Profiat Duran (c. 1350 – c. 1415) (Hebrew: פרופייט דוראן), full Hebrew name Isaac ben Moses ha-Levi; was a Jewish apologist/polemicist, philosopher, physician, grammarian, and controversialist in the 14th century. He was later sometimes referred to by the sobriquet Efodi (האפודי) through association with his two grammars entitled "Ephod." After being forcibly converted in 1391, he also appears in official records under his converso Christian name Honoratus de Bonafide. After escaping Spain, he returned to practicing Judaism openly, and wrote a number of works including polemics against Christianity and grammar.
It is not known whether he was born at Perpignan, where he lived for some years, or in another Catalan town. In his youth he attended a Talmudic school in Germany for a short time, but instead of confining his studies to the Talmud, he took up philosophy and other sciences also, in spite of the interdiction of his teachers. Duran became a tutor in the Crescas family, and during the bloody riots of 1391 was forcibly baptized, becoming a marrano.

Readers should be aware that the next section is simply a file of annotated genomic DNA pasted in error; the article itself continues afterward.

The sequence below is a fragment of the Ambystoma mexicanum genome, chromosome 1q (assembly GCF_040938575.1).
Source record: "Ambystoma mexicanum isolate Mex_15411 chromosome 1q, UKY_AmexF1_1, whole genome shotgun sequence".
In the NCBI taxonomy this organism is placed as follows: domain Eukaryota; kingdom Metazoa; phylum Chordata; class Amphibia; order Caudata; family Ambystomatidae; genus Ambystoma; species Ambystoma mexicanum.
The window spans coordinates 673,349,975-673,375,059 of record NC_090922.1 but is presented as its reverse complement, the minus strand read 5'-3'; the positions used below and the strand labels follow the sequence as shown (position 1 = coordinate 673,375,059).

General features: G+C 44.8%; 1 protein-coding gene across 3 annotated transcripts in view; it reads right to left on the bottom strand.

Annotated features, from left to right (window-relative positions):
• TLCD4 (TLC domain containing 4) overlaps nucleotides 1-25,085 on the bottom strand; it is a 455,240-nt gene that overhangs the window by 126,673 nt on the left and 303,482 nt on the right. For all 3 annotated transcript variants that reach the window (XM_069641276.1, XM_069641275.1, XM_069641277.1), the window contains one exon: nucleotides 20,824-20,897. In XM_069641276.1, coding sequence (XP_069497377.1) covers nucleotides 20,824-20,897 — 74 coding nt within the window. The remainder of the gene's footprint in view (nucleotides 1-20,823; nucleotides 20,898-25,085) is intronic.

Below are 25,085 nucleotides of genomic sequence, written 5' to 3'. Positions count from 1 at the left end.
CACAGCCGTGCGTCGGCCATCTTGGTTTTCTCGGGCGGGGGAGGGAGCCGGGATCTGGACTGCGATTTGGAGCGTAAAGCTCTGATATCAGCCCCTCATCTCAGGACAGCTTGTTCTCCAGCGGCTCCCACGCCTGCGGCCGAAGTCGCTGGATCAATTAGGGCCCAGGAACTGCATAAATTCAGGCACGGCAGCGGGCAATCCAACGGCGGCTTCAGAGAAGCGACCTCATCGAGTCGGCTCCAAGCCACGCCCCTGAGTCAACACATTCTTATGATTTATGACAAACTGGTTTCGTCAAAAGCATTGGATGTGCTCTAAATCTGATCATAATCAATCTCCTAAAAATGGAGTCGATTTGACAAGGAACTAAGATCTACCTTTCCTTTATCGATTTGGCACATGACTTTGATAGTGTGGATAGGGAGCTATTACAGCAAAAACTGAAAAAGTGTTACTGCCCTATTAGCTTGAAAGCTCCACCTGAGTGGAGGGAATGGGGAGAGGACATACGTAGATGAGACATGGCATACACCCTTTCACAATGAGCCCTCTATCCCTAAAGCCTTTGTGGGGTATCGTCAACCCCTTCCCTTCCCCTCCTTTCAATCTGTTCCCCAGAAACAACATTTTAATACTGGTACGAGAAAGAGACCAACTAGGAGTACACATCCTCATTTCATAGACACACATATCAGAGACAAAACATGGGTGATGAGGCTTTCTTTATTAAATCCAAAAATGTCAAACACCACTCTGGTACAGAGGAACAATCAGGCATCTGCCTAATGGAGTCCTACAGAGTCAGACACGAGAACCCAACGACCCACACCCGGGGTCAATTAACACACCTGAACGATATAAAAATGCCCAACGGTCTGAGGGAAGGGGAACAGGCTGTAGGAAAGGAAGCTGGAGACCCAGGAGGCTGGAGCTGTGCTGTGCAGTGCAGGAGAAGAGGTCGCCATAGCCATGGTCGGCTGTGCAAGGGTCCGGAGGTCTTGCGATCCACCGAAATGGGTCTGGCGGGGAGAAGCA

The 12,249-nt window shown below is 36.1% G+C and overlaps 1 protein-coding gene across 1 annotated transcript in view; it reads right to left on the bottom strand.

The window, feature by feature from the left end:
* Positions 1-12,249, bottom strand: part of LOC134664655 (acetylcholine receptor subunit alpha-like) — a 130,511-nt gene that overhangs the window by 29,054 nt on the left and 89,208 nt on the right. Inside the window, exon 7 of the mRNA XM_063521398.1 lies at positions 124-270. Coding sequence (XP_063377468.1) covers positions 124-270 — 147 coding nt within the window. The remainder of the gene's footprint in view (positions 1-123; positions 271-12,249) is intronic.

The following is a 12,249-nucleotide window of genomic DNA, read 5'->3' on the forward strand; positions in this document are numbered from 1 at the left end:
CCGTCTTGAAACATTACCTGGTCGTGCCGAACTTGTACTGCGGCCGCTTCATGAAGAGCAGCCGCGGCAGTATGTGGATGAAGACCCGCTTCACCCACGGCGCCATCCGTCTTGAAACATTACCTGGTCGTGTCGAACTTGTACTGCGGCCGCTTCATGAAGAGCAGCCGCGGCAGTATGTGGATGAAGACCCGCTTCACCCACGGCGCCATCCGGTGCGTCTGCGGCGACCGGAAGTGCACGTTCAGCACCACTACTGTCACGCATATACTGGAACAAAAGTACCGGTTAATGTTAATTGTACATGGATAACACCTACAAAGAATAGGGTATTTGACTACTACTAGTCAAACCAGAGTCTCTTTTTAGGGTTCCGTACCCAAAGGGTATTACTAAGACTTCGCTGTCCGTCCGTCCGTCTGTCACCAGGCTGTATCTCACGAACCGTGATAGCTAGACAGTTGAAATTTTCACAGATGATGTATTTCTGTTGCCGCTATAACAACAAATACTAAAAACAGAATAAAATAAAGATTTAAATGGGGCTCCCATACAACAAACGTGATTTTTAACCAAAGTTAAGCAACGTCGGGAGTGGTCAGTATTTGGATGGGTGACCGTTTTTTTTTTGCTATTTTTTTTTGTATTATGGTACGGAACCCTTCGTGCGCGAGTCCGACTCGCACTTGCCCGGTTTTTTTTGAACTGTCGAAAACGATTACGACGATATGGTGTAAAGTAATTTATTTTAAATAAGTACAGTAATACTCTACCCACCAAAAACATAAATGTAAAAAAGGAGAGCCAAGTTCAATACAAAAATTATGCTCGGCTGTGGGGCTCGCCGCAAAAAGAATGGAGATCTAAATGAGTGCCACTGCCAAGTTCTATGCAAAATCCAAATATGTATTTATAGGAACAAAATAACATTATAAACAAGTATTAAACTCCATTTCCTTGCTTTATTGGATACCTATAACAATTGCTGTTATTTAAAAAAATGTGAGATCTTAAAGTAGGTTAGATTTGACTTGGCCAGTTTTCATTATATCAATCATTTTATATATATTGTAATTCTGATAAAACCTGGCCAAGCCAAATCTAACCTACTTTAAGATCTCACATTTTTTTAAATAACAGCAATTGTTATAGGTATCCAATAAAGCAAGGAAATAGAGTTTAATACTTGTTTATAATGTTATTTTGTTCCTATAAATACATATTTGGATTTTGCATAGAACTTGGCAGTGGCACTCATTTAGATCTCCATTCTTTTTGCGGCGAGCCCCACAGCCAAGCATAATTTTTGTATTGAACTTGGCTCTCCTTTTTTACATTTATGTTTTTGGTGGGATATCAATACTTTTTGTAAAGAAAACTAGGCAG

After escaping Spain, he returned to practicing Judaism openly, and wrote a number of works including polemics against Christianity and grammar. He appears to have also attempted to reach Palestine, however it is unclear whether he made it. He died in 1414/1415 in Iberia, France, or the East.
Al Tehi Ka-Aboteka ("Be Not Like Thy Fathers")
Duran is the author of a famous satiric epistle called, after the repeatedly recurring phrase, Al Tehi Ka-Aboteka (Be Not Like Your Fathers). It was written about 1396, and was circulated by Don Meïr Alguades, to whom it had been sent. It is so ingeniously ambiguous that the Christians, who called it Alteca Boteca, interpreted it in their favor; but, as soon as they recognized its satirical import they burned it publicly. This epistle, with a commentary by Joseph ibn Shem-Tov and an introduction by Isaac Akrish, was first printed at Constantinople in 1554, and was republished in A. Geiger's Melo Chofnajim, 1840, in the collection Ḳobeẓ Wikkuḥim, 1844, and in P. Heilpern's Eben Boḥan, part 2, 1846. Geiger also translated most of it into German (Wissenschaftliche Zeitschrift, iv. 451).